Making a Quick Recovery

Another day, another rejected job application.

My morning started off in Matthew 6:25-34, Psalm 27, Psalm 34, and Job 38. I particularly focused on verse 32 of Matthew 6, “. . .your heavenly Father knows that you need all these things.” As I was thinking about this verse, I had to pray myself into a place of peace with the knowledge that God knows my needs–and can differentiate them from my ‘wants’ better than I am able.

In any case, I had just finished my Bible reading when I got an email from the supervisor of a job I had pretty much counted on. I didn’t get the job.

I cried like the scared little girl I am. I’ve felt consistently defeated on the job front since moving to Columbia.

But my professor in Human Growth and Development this summer really stressed the idea of “quick recoveries,” of acknowledging your disappointment and hurt and then picking yourself up and moving on.

So I’m making a quick recovery.

I’m disappointed.

I’m confused.

I’m hurt.

I want to move to Denver.

But now that I’ve acknowledged all of the above, I need to combat my propensity toward self-pity and turn this into a chance to glorify God with the following resolutions:

  • I will not be angry with God. God didn’t and doesn’t owe me this.
  • I will not be envious of others who have lives that are apparently happier or smoother than my own. I don’t necessarily have the whole story, and even if I do, their happiness doesn’t detract from my own quality of life. I will, in fact, actively rejoice with and for them.
  • I will trust. God knows what I need. It’s looking as though it won’t be what I want, but I will choose to trust that what I need from an eternal perspective is more important than what I want in this season.
  • I will be grateful for what I have.
  • I will have a good attitude, no matter how many applications get turned down, and even if I end up with a job taking care of the pain-in-the-butt kids of the Real Housewives of Columbia, SC.
  • I will cultivate the ability to enjoy life exactly as it is, instead of feeling frustrated by what it isn’t.
  • I will find a way to enjoy the process. At the moment this involves drinking Turkish tea and listening to the soundtrack of Lagaan: Once Upon a Time in India while filling out job applications, thus staving off boredom, frustration, and self-pity.
  • I will not worry. Period.
  • I will pray as constantly as I can, because I can’t do all the above with the easy flip of an attitude switch.

‘Quick’ may be a misnomer for this particular recovery plan, but the hope is that by applying these principles regularly and often during times of disappointment, they will eventually become the default to which I return each time disappointment sets in.

Many thanks to those of you who have been so encouraging to me and praying for me during this season. You are appreciated!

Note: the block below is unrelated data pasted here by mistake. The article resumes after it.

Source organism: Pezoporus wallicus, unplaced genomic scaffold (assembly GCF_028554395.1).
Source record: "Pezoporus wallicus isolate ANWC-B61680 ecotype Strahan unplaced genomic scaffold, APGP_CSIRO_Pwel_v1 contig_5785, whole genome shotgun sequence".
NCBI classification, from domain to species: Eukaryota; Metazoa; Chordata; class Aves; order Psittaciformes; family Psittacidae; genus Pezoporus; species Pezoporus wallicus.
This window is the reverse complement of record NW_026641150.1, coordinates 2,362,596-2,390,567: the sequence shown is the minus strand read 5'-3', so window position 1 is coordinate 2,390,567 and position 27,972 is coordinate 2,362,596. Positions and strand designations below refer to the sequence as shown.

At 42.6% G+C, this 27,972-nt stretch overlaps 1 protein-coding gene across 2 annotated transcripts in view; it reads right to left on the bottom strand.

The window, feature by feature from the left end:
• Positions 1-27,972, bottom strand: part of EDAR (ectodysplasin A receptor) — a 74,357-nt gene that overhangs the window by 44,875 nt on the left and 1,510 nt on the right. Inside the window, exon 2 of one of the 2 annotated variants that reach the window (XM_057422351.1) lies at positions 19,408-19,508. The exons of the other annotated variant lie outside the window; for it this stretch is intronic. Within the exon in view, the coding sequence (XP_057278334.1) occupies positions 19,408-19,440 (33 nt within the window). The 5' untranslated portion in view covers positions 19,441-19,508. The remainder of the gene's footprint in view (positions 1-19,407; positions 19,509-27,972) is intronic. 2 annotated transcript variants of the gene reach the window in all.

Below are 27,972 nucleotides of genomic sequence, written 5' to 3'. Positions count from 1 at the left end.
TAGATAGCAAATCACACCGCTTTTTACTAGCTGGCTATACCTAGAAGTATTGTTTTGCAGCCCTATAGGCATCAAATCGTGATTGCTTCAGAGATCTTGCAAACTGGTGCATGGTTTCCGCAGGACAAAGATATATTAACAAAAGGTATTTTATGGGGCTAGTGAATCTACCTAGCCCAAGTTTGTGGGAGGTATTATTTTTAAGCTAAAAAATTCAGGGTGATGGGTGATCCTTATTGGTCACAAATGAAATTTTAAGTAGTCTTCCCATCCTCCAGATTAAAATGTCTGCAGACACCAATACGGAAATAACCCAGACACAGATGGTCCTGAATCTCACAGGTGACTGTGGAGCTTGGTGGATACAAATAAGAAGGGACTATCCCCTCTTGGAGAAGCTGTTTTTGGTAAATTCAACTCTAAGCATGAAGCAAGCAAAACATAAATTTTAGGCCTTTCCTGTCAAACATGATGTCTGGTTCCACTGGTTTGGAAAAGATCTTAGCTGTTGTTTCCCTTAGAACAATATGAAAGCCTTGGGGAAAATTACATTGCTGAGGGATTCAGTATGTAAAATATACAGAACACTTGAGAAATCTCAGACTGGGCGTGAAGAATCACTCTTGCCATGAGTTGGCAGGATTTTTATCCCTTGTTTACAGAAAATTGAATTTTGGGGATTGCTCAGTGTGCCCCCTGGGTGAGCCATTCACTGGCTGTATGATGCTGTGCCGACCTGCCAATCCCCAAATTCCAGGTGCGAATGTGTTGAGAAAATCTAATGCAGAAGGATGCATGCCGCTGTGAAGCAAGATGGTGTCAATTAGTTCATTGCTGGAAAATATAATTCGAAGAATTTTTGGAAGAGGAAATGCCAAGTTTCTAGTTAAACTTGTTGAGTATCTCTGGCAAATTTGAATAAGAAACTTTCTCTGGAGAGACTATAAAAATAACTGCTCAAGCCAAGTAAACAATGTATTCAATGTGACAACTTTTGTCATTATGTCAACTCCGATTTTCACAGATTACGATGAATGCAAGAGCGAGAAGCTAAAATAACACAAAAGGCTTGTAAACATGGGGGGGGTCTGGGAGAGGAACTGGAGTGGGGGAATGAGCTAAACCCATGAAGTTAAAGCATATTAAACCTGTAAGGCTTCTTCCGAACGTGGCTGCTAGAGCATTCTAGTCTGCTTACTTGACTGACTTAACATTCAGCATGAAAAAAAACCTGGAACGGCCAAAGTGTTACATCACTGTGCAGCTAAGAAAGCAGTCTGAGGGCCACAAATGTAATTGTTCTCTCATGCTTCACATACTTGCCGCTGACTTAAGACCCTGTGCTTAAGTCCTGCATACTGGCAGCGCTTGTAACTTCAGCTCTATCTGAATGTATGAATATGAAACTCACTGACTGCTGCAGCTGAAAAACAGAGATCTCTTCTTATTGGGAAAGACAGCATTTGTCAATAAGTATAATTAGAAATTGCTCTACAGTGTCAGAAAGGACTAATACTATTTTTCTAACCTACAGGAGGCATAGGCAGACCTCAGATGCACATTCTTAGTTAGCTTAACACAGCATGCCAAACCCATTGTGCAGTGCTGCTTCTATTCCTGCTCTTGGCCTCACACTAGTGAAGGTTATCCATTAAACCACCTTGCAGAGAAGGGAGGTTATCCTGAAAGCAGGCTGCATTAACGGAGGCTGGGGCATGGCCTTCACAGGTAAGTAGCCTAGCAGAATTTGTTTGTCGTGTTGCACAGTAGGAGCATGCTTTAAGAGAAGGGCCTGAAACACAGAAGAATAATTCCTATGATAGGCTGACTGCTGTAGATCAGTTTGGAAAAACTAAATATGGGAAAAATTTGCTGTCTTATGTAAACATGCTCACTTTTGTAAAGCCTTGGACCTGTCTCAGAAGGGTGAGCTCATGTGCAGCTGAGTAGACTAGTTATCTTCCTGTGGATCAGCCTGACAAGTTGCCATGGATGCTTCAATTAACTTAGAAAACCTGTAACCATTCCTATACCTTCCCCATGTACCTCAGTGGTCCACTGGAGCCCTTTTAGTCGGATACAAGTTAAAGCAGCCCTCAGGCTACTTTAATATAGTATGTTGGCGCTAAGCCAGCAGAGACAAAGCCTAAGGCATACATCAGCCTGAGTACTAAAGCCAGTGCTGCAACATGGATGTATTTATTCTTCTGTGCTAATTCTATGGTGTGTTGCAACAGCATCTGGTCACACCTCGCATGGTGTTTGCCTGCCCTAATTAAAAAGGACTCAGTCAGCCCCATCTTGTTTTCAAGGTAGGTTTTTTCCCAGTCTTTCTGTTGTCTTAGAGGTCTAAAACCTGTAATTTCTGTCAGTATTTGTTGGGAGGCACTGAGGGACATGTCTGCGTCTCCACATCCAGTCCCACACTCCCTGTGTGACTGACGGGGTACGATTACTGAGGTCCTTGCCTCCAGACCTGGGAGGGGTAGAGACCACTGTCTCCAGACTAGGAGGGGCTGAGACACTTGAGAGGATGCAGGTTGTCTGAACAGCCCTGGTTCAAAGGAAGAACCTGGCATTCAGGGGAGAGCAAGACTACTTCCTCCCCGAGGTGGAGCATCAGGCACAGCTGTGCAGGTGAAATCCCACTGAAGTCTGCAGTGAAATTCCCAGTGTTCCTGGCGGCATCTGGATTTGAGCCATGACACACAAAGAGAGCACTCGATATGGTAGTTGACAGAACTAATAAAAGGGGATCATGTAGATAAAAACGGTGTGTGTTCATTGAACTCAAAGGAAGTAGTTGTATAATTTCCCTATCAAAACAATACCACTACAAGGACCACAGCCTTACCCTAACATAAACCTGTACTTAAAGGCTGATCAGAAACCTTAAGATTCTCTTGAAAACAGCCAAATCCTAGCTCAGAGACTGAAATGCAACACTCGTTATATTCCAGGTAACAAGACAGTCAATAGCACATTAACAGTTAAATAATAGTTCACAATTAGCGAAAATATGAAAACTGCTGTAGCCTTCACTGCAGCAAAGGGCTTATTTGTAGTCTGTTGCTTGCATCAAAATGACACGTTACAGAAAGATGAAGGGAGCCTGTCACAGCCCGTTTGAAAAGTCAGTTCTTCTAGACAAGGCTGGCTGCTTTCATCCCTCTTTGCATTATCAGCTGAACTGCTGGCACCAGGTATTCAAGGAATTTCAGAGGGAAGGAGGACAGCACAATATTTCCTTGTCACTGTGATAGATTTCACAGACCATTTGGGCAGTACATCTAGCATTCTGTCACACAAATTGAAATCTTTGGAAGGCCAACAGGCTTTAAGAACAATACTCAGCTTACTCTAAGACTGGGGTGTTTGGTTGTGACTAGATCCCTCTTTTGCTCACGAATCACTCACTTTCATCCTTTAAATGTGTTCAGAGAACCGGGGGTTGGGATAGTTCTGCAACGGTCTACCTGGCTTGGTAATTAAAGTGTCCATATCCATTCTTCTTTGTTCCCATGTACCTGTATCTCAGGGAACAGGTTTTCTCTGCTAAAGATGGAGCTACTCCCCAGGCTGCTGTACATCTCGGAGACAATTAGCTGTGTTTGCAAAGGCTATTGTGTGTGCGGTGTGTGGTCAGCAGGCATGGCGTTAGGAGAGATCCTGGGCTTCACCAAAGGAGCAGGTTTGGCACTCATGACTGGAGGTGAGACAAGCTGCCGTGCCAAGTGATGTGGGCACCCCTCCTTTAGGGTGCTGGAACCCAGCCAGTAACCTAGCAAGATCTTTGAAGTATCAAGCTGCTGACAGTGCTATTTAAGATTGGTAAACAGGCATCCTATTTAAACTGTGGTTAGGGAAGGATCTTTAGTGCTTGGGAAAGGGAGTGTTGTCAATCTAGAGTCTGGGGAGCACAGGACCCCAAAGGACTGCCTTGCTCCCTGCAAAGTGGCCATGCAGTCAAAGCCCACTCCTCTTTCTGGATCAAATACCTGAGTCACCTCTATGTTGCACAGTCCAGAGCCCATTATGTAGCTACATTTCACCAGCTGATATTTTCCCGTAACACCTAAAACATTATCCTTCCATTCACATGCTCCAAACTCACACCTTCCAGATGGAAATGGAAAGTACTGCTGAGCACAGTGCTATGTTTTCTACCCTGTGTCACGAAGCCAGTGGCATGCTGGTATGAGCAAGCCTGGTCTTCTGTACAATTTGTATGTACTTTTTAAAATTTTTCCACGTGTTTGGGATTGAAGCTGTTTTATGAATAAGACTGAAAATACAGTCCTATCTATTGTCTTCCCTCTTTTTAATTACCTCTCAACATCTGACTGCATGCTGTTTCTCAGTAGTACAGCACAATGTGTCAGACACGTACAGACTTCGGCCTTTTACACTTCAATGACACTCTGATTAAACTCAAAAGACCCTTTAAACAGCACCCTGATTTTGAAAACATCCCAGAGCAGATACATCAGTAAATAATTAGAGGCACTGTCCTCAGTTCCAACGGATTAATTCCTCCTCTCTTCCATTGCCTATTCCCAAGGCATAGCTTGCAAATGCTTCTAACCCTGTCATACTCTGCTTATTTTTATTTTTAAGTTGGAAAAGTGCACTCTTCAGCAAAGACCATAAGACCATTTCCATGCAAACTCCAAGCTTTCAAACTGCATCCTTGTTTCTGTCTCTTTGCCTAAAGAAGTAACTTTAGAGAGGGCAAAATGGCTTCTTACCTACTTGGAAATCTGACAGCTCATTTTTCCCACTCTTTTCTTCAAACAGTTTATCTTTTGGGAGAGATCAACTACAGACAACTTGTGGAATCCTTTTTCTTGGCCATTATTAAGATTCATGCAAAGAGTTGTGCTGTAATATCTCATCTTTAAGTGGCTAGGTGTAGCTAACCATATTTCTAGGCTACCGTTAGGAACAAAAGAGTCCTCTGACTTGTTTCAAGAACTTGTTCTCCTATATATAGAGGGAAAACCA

8 thoughts on “Making a Quick Recovery

  1. I’m so sorry – I’m praying that the eternal perspective is in the forefront!

    ALSO! – you made me really smile when you said you were listening to Lagaan – I watched it on Friday! I love it – watched it a few too many times, though, as I can say most of the lines, and they aren’t even in a language I can understand!

  2. Hugs, Lauren!! I’ve been there (in a different form), when Kevin went four years without a permanent job. It turned out to be one of the most wonderful opportunities for climbing to a new level of trust in the Father. I found during that time that He wants to care for His children more than we often think He does, or more than we allow Him to. He also knew my skewed perspective on things and He used that difficult time to straighten it out a little…to get a more heavenly perspective…to start learning what this means: “Do not work for food that spoils, but for food that endures to eternal life, which the Son of Man will give you.” John 6:27. Praying for you in your journey, which of course will be different than mine, and I look forward to hearing what you learn of Him while you climb.
    (I like that “quick recovery” idea. That’s good for a wallower like me. Thanks for sharing all of this!)

  3. I found your blog from the Faithwriters blog. Thanks for the encouraging post — I’ve been having lots of pity parties lately. Actually more like pity festivals. That long list of reminders was exactly what I needed. Good luck with your job hunt.

    1. Thank you so much for commenting, Ivy. I am so glad when my struggles can be useful to others! I also happen to admire you in particular from what I have seen of you on the Dream World Collective. 🙂

      1. Aww, thanks. You’re making me blush. But my blog is kind of useless. I don’t really encourage anyone or post any deep thoughts. So good job.

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